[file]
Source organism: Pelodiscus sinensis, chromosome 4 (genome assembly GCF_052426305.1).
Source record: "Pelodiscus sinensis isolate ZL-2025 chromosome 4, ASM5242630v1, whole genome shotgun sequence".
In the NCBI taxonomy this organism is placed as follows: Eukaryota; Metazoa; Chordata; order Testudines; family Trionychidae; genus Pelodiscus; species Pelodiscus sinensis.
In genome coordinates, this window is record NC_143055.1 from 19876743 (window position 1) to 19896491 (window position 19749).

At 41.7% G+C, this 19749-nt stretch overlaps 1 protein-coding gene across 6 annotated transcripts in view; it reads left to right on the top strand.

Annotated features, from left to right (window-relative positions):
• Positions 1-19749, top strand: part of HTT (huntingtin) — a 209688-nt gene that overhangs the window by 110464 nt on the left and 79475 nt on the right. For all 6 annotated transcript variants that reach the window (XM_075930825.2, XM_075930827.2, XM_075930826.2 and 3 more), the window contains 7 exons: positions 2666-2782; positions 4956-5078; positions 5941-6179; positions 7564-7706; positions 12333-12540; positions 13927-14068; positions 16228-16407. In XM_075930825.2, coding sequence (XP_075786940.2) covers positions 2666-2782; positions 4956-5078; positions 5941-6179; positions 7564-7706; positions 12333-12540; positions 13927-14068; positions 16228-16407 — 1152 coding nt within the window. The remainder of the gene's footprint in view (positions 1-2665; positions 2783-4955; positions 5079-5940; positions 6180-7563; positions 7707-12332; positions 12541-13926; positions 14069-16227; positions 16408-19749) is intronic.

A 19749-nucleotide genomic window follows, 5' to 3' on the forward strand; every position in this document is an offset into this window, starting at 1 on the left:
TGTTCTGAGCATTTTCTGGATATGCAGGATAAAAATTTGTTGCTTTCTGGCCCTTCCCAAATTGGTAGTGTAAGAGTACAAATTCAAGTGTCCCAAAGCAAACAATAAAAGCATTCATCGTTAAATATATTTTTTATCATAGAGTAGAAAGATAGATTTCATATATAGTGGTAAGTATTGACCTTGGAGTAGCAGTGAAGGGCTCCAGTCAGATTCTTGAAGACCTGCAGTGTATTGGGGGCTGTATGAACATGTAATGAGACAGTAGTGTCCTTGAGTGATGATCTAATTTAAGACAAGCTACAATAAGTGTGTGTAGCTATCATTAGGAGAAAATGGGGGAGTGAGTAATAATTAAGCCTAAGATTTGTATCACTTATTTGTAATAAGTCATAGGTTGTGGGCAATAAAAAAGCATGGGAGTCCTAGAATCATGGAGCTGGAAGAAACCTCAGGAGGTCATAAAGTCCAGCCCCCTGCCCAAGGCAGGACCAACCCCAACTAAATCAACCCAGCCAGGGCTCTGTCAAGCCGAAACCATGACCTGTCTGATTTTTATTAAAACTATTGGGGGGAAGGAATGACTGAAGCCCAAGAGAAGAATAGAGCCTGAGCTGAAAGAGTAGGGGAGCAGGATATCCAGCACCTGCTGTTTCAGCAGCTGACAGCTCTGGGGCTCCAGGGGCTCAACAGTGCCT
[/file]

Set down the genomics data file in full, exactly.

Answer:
Source organism: Pelodiscus sinensis, chromosome 4 (genome assembly GCF_052426305.1).
Source record: "Pelodiscus sinensis isolate ZL-2025 chromosome 4, ASM5242630v1, whole genome shotgun sequence".
In the NCBI taxonomy this organism is placed as follows: Eukaryota; Metazoa; Chordata; order Testudines; family Trionychidae; genus Pelodiscus; species Pelodiscus sinensis.
In genome coordinates, this window is record NC_143055.1 from 19876743 (window position 1) to 19896491 (window position 19749).

At 41.7% G+C, this 19749-nt stretch overlaps 1 protein-coding gene across 6 annotated transcripts in view; it reads left to right on the top strand.

Annotated features, from left to right (window-relative positions):
• Positions 1-19749, top strand: part of HTT (huntingtin) — a 209688-nt gene that overhangs the window by 110464 nt on the left and 79475 nt on the right. For all 6 annotated transcript variants that reach the window (XM_075930825.2, XM_075930827.2, XM_075930826.2 and 3 more), the window contains 7 exons: positions 2666-2782; positions 4956-5078; positions 5941-6179; positions 7564-7706; positions 12333-12540; positions 13927-14068; positions 16228-16407. In XM_075930825.2, coding sequence (XP_075786940.2) covers positions 2666-2782; positions 4956-5078; positions 5941-6179; positions 7564-7706; positions 12333-12540; positions 13927-14068; positions 16228-16407 — 1152 coding nt within the window. The remainder of the gene's footprint in view (positions 1-2665; positions 2783-4955; positions 5079-5940; positions 6180-7563; positions 7707-12332; positions 12541-13926; positions 14069-16227; positions 16408-19749) is intronic.

A 19749-nucleotide genomic window follows, 5' to 3' on the forward strand; every position in this document is an offset into this window, starting at 1 on the left:
TGTTCTGAGCATTTTCTGGATATGCAGGATAAAAATTTGTTGCTTTCTGGCCCTTCCCAAATTGGTAGTGTAAGAGTACAAATTCAAGTGTCCCAAAGCAAACAATAAAAGCATTCATCGTTAAATATATTTTTTATCATAGAGTAGAAAGATAGATTTCATATATAGTGGTAAGTATTGACCTTGGAGTAGCAGTGAAGGGCTCCAGTCAGATTCTTGAAGACCTGCAGTGTATTGGGGGCTGTATGAACATGTAATGAGACAGTAGTGTCCTTGAGTGATGATCTAATTTAAGACAAGCTACAATAAGTGTGTGTAGCTATCATTAGGAGAAAATGGGGGAGTGAGTAATAATTAAGCCTAAGATTTGTATCACTTATTTGTAATAAGTCATAGGTTGTGGGCAATAAAAAAGCATGGGAGTCCTAGAATCATGGAGCTGGAAGAAACCTCAGGAGGTCATAAAGTCCAGCCCCCTGCCCAAGGCAGGACCAACCCCAACTAAATCAACCCAGCCAGGGCTCTGTCAAGCCGAAACCATGACCTGTCTGATTTTTATTAAAACTATTGGGGGGAAGGAATGACTGAAGCCCAAGAGAAGAATAGAGCCTGAGCTGAAAGAGTAGGGGAGCAGGATATCCAGCACCTGCTGTTTCAGCAGCTGACAGCTCTGGGGCTCCAGGGGCTCAACAGTGCCT